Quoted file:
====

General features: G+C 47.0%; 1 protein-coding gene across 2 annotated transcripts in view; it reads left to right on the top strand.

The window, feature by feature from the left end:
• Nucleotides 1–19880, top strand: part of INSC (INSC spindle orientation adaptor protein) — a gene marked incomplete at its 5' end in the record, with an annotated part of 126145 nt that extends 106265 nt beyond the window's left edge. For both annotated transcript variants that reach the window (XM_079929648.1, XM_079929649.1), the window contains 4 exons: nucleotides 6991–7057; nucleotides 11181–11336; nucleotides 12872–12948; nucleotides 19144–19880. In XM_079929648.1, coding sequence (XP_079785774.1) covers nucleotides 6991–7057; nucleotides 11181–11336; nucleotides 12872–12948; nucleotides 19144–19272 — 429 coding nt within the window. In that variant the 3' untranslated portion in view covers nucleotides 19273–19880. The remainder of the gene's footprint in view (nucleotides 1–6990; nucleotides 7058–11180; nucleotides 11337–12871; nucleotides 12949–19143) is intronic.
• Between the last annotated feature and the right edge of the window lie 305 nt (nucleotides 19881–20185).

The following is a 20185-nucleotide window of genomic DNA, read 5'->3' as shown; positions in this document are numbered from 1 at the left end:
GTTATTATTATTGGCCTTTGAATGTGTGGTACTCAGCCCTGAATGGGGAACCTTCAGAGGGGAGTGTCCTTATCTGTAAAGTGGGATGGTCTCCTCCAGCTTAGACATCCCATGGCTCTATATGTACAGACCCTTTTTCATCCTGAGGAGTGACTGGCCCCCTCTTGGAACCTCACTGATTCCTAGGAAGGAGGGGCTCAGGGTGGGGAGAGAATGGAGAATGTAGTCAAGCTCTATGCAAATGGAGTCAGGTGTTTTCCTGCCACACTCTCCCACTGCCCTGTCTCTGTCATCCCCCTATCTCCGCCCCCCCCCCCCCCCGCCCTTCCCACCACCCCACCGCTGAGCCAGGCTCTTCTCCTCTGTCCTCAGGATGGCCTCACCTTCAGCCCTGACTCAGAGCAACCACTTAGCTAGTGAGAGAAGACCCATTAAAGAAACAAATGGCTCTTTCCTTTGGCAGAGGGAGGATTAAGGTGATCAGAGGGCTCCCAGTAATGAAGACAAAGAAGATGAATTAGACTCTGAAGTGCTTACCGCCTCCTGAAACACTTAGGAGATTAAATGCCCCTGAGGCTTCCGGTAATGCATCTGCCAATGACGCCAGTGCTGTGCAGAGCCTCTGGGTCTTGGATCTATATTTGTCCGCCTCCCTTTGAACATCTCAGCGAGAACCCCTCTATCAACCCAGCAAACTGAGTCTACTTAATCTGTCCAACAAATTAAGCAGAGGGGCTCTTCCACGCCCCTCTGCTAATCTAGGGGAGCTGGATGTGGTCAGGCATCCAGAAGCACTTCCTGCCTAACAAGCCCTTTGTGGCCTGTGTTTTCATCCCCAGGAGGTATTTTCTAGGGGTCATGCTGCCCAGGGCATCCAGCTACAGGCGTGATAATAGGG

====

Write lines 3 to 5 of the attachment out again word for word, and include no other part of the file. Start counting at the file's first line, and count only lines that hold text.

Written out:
• Nucleotides 1–19880, top strand: part of INSC (INSC spindle orientation adaptor protein) — a gene marked incomplete at its 5' end in the record, with an annotated part of 126145 nt that extends 106265 nt beyond the window's left edge. For both annotated transcript variants that reach the window (XM_079929648.1, XM_079929649.1), the window contains 4 exons: nucleotides 6991–7057; nucleotides 11181–11336; nucleotides 12872–12948; nucleotides 19144–19880. In XM_079929648.1, coding sequence (XP_079785774.1) covers nucleotides 6991–7057; nucleotides 11181–11336; nucleotides 12872–12948; nucleotides 19144–19272 — 429 coding nt within the window. In that variant the 3' untranslated portion in view covers nucleotides 19273–19880. The remainder of the gene's footprint in view (nucleotides 1–6990; nucleotides 7058–11180; nucleotides 11337–12871; nucleotides 12949–19143) is intronic.
• Between the last annotated feature and the right edge of the window lie 305 nt (nucleotides 19881–20185).

The following is a 20185-nucleotide window of genomic DNA, read 5'->3' as shown; positions in this document are numbered from 1 at the left end: